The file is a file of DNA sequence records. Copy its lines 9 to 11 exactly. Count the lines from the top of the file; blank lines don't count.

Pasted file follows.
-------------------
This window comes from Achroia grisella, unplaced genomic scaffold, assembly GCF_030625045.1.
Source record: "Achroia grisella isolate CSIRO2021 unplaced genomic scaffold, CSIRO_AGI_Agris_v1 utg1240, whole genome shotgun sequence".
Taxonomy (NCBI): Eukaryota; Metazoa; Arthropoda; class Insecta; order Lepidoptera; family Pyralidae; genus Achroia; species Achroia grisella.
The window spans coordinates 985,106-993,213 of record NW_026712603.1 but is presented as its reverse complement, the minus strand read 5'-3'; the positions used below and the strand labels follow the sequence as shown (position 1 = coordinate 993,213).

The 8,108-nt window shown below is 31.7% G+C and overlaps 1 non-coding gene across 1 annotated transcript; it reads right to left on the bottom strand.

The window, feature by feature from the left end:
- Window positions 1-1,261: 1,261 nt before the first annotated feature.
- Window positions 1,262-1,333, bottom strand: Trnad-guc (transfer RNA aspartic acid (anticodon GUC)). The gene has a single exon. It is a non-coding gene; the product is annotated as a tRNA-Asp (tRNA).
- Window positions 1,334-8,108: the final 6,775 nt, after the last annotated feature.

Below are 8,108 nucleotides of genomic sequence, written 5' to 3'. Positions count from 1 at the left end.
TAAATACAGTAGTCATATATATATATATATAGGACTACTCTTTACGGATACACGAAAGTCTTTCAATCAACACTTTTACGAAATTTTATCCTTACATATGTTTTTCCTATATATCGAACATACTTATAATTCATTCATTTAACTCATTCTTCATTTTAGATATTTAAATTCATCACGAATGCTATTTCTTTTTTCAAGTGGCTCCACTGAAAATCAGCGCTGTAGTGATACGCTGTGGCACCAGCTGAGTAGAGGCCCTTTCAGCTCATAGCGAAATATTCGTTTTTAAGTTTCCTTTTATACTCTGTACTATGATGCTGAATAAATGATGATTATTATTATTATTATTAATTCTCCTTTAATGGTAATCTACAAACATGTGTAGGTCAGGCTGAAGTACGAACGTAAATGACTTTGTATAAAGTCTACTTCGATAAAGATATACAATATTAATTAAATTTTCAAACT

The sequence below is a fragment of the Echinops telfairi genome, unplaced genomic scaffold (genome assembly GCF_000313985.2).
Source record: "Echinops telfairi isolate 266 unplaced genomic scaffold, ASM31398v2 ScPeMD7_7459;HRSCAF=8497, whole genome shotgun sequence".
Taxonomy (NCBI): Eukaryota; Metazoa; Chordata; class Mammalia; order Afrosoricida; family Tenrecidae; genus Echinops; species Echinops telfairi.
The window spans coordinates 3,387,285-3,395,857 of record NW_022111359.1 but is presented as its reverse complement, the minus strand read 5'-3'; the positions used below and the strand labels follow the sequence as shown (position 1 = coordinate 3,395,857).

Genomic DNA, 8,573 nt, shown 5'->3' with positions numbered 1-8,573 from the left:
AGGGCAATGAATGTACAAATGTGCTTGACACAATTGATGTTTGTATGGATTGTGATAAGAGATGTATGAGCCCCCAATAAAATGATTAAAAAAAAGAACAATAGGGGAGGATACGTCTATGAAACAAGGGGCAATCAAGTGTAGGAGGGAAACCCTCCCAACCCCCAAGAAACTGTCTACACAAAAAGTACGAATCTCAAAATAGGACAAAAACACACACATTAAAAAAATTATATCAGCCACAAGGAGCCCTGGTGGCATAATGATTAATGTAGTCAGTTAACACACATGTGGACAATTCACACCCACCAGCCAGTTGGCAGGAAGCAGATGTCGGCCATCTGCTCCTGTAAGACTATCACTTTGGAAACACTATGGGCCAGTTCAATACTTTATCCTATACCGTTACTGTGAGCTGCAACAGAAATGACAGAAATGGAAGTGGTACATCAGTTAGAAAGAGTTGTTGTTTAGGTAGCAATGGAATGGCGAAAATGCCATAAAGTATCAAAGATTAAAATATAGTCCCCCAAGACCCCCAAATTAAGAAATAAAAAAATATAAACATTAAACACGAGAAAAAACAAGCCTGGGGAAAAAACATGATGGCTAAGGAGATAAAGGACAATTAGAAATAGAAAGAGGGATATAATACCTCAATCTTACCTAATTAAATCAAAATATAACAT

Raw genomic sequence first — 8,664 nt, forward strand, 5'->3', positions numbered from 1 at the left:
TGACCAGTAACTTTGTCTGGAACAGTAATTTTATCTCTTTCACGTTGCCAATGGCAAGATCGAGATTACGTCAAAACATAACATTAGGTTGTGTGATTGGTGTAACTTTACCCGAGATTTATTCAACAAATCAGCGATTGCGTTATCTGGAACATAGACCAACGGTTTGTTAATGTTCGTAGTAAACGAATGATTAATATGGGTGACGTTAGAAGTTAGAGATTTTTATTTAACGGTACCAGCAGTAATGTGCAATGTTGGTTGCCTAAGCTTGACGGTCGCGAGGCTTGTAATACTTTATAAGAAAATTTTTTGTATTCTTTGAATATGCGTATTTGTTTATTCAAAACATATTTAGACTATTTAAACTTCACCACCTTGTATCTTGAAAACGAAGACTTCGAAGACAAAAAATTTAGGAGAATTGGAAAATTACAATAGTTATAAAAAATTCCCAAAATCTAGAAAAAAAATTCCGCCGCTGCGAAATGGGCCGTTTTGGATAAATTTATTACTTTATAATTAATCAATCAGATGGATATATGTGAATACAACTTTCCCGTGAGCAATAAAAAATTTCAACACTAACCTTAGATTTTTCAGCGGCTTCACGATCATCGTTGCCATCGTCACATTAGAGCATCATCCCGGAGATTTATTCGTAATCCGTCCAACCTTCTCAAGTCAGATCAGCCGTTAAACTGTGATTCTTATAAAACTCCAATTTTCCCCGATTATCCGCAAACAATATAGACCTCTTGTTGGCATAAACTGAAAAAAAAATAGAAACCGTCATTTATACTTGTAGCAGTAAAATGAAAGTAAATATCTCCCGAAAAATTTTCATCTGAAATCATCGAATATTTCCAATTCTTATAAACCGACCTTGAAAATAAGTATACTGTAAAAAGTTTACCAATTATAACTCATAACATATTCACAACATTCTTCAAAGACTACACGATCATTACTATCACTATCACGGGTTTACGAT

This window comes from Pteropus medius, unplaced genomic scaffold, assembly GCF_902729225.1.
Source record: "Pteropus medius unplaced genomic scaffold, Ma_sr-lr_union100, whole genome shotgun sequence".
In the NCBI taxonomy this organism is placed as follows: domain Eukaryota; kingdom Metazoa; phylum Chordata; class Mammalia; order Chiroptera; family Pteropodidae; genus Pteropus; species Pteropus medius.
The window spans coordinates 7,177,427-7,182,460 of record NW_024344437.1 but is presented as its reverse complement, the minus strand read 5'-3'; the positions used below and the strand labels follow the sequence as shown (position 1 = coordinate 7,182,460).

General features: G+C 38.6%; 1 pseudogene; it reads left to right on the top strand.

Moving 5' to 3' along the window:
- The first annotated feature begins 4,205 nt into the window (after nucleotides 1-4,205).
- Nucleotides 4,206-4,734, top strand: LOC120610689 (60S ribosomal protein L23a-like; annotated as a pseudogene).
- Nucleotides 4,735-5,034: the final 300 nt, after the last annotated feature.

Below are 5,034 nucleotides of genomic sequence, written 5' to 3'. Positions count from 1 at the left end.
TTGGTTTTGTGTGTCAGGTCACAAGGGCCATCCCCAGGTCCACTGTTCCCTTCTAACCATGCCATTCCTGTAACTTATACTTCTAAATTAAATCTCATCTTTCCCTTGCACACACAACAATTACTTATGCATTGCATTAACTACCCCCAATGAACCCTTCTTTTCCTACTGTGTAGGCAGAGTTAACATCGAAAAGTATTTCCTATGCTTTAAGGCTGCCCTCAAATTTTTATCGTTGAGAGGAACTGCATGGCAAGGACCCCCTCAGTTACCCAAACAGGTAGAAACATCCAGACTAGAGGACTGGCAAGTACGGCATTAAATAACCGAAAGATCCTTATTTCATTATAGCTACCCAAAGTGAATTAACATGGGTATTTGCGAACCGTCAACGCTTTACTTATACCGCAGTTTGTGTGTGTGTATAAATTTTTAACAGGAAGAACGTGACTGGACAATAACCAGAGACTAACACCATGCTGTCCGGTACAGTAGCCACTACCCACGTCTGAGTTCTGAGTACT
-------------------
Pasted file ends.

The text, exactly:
- Window positions 1,334-8,108: the final 6,775 nt, after the last annotated feature.

Below are 8,108 nucleotides of genomic sequence, written 5' to 3'. Positions count from 1 at the left end.
TAAATACAGTAGTCATATATATATATATATAGGACTACTCTTTACGGATACACGAAAGTCTTTCAATCAACACTTTTACGAAATTTTATCCTTACATATGTTTTTCCTATATATCGAACATACTTATAATTCATTCATTTAACTCATTCTTCATTTTAGATATTTAAATTCATCACGAATGCTATTTCTTTTTTCAAGTGGCTCCACTGAAAATCAGCGCTGTAGTGATACGCTGTGGCACCAGCTGAGTAGAGGCCCTTTCAGCTCATAGCGAAATATTCGTTTTTAAGTTTCCTTTTATACTCTGTACTATGATGCTGAATAAATGATGATTATTATTATTATTATTAATTCTCCTTTAATGGTAATCTACAAACATGTGTAGGTCAGGCTGAAGTACGAACGTAAATGACTTTGTATAAAGTCTACTTCGATAAAGATATACAATATTAATTAAATTTTCAAACT